As Emma Chatson ’18, a soprano in the Fidelio Society and the Academy Chorus, belted out, “I am going home,” the rest of the Fidelio Society and the Academy Chorus complemented her voice with sweet and soothing crescendos to conclude “Going Home” by Antonin Dvořák.
“I think [‘Going Home’ is] a beautiful piece, and I think there may be a chance of us getting to sing it with the orchestra. I think the contrast between the sensitivities, and then you have the big crescendos and all the parts are building on each other and the contrast between those two are really beautiful,” said Paige Busse ’19, a soprano in the Academy Chorus.
The concert, entitled “It Takes A Village,” was held in Cochran Chapel last Saturday during Family Weekend, featuring eight performances from the Fidelio Society and the Academy Chorus.
Performed by the Fidelio Society, “Come, Come Whoever You Are” by Giselle Wyers opened with a recurring “come, come” in a range of pitches. Towards the middle of the song, the singers split into two different groups – one singing the melody and one singing the harmony – and alternated between the two until the song concluded in one rich, clear high note.
“The most challenging part of the performance was singing the opening piece ‘Come, Come Whoever You Are.’ It’s really difficult to sing because [all the singing parts are] mixed up, and I’m the only bass within a couple people to my left and to my right, so I can’t hear anybody. I also can’t really hear myself because I’m singing amongst sopranos and altos, and I have to hold my part without being able to know what I sound like, and that’s really really dangerous,” said Herbie Rimerman ’17, a bass singer in the Fidelio Society.
A highlight of the evening was the Academy Chorus’s rendition of “On Children” by Ysaye Barnwell. The sopranos began the song by singing a single line before the rest of the chorus joined in, creating a sense of cohesion and sonority. Maintaining the joyful tone throughout the song, the chorus concluded the song with a clean, unified sound.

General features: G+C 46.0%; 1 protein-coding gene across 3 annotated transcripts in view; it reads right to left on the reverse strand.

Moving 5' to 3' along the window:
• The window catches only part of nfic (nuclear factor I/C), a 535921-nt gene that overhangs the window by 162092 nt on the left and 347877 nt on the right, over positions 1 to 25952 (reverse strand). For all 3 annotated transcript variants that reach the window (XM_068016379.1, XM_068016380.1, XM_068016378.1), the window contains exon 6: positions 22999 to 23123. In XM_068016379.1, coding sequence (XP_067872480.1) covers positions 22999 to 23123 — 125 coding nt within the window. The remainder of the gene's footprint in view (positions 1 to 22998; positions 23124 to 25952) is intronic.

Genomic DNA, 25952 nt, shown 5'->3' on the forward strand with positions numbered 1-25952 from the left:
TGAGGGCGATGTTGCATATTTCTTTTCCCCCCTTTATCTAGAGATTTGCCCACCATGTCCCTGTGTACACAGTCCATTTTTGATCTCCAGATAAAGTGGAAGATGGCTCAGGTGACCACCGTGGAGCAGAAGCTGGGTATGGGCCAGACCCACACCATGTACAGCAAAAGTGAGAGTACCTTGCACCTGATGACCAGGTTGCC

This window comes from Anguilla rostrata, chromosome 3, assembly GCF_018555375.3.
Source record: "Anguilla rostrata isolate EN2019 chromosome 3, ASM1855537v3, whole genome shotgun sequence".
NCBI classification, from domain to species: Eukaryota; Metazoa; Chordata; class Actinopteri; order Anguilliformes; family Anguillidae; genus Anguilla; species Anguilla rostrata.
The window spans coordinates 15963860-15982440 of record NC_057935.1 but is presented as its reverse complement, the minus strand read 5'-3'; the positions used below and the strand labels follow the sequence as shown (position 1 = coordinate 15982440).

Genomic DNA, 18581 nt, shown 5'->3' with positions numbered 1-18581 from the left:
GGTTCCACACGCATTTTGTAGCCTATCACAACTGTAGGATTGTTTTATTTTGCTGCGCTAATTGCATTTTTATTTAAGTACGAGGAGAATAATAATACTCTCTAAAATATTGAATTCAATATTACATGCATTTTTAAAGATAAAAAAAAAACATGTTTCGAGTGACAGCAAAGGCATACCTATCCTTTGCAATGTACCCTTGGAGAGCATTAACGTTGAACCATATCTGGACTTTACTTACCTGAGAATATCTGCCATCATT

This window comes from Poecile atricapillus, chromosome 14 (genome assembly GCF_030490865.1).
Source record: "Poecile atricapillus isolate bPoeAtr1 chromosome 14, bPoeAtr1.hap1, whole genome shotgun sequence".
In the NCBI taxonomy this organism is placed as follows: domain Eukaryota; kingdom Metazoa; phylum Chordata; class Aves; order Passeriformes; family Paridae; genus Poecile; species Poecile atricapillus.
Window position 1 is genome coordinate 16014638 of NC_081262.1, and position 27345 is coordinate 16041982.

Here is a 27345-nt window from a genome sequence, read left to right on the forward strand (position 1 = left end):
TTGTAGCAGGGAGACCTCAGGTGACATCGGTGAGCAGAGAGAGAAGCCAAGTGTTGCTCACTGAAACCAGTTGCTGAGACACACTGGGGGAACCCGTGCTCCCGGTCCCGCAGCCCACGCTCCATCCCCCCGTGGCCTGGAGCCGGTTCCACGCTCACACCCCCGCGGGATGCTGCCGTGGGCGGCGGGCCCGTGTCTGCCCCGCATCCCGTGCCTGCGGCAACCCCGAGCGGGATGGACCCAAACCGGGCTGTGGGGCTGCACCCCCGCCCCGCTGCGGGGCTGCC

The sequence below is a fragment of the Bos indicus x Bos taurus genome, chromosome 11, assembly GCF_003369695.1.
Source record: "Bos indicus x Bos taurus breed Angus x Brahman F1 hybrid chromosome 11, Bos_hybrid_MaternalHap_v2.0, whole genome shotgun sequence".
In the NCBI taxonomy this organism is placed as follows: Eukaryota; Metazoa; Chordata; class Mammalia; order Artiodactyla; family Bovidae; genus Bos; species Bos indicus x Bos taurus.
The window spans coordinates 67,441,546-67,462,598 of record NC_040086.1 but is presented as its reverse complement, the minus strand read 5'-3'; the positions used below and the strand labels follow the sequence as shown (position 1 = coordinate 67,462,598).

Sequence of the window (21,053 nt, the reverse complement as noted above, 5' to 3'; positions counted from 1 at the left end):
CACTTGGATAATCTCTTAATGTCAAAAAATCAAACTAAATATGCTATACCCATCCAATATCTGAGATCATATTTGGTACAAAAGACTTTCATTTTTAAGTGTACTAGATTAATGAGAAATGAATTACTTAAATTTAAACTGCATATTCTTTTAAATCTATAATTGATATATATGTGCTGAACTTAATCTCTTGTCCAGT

“Singing ‘On Children’ was really inspiring to me because the song has a powerful message for parents. The song tells parents to love and guide their children to the best of their ability, yet allow their children to be their own person. It was an honor to improvise during this song because I was able to spread this message and hopefully touch the hearts of all of the parents in the audience,” said Chatson.
This concert marks the first time that the Fidelio Society has been directed by Abbey Siegfried, Instructor in Music, after Christopher Walter, former Instructor in Music, retired last year.
“I came back to chorus this year thinking that it was going to be really sad the entire year because [Walter] wasn’t here, but [Siegfried] has done such an amazing job that the choir room doesn’t feel empty. The chapel doesn’t feel empty when we’re performing, and that’s really, really cool. She has worked so incredibly hard for us as an ensemble, and she cares so much, and she believes in us,” said Rimerman.